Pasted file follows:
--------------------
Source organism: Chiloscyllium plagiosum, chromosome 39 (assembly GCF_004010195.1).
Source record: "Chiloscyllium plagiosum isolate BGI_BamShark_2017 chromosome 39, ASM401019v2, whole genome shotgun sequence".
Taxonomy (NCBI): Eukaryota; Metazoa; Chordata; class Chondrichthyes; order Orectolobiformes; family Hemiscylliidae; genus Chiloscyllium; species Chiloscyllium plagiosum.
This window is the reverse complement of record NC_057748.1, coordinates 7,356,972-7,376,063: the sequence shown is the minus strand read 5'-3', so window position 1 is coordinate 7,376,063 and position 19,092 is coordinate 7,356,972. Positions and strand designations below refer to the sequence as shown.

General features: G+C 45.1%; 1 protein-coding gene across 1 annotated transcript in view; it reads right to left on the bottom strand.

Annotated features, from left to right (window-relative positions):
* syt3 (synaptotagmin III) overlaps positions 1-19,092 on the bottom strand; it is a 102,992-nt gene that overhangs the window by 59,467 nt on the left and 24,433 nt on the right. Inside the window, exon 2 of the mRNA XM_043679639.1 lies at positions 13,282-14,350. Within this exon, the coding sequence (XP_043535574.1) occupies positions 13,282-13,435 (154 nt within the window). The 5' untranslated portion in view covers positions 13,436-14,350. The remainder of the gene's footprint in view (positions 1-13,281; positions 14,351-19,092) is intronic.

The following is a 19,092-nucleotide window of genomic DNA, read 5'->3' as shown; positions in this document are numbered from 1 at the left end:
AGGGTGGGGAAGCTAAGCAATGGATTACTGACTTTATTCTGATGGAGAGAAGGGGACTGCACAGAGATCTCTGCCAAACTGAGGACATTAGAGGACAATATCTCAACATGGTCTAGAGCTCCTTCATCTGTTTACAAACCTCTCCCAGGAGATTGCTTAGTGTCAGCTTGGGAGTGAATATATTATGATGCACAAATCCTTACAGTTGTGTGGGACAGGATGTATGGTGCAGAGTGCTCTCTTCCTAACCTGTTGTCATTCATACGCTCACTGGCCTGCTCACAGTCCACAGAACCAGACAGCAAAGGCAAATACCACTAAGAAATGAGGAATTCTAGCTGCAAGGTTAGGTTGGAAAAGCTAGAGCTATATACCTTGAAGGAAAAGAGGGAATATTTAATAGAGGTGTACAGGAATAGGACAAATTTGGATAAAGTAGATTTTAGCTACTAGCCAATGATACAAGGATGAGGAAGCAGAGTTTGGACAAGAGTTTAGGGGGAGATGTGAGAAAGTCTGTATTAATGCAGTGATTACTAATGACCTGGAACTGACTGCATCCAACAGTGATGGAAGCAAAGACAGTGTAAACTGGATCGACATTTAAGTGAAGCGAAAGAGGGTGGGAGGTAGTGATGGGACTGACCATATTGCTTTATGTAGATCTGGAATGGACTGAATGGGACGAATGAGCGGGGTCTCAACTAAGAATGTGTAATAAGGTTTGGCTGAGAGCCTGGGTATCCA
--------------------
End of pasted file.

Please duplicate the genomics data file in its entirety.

Source organism: Chiloscyllium plagiosum, chromosome 39 (assembly GCF_004010195.1).
Source record: "Chiloscyllium plagiosum isolate BGI_BamShark_2017 chromosome 39, ASM401019v2, whole genome shotgun sequence".
Taxonomy (NCBI): Eukaryota; Metazoa; Chordata; class Chondrichthyes; order Orectolobiformes; family Hemiscylliidae; genus Chiloscyllium; species Chiloscyllium plagiosum.
This window is the reverse complement of record NC_057748.1, coordinates 7,356,972-7,376,063: the sequence shown is the minus strand read 5'-3', so window position 1 is coordinate 7,376,063 and position 19,092 is coordinate 7,356,972. Positions and strand designations below refer to the sequence as shown.

General features: G+C 45.1%; 1 protein-coding gene across 1 annotated transcript in view; it reads right to left on the bottom strand.

Annotated features, from left to right (window-relative positions):
* syt3 (synaptotagmin III) overlaps positions 1-19,092 on the bottom strand; it is a 102,992-nt gene that overhangs the window by 59,467 nt on the left and 24,433 nt on the right. Inside the window, exon 2 of the mRNA XM_043679639.1 lies at positions 13,282-14,350. Within this exon, the coding sequence (XP_043535574.1) occupies positions 13,282-13,435 (154 nt within the window). The 5' untranslated portion in view covers positions 13,436-14,350. The remainder of the gene's footprint in view (positions 1-13,281; positions 14,351-19,092) is intronic.

The following is a 19,092-nucleotide window of genomic DNA, read 5'->3' as shown; positions in this document are numbered from 1 at the left end:
AGGGTGGGGAAGCTAAGCAATGGATTACTGACTTTATTCTGATGGAGAGAAGGGGACTGCACAGAGATCTCTGCCAAACTGAGGACATTAGAGGACAATATCTCAACATGGTCTAGAGCTCCTTCATCTGTTTACAAACCTCTCCCAGGAGATTGCTTAGTGTCAGCTTGGGAGTGAATATATTATGATGCACAAATCCTTACAGTTGTGTGGGACAGGATGTATGGTGCAGAGTGCTCTCTTCCTAACCTGTTGTCATTCATACGCTCACTGGCCTGCTCACAGTCCACAGAACCAGACAGCAAAGGCAAATACCACTAAGAAATGAGGAATTCTAGCTGCAAGGTTAGGTTGGAAAAGCTAGAGCTATATACCTTGAAGGAAAAGAGGGAATATTTAATAGAGGTGTACAGGAATAGGACAAATTTGGATAAAGTAGATTTTAGCTACTAGCCAATGATACAAGGATGAGGAAGCAGAGTTTGGACAAGAGTTTAGGGGGAGATGTGAGAAAGTCTGTATTAATGCAGTGATTACTAATGACCTGGAACTGACTGCATCCAACAGTGATGGAAGCAAAGACAGTGTAAACTGGATCGACATTTAAGTGAAGCGAAAGAGGGTGGGAGGTAGTGATGGGACTGACCATATTGCTTTATGTAGATCTGGAATGGACTGAATGGGACGAATGAGCGGGGTCTCAACTAAGAATGTGTAATAAGGTTTGGCTGAGAGCCTGGGTATCCA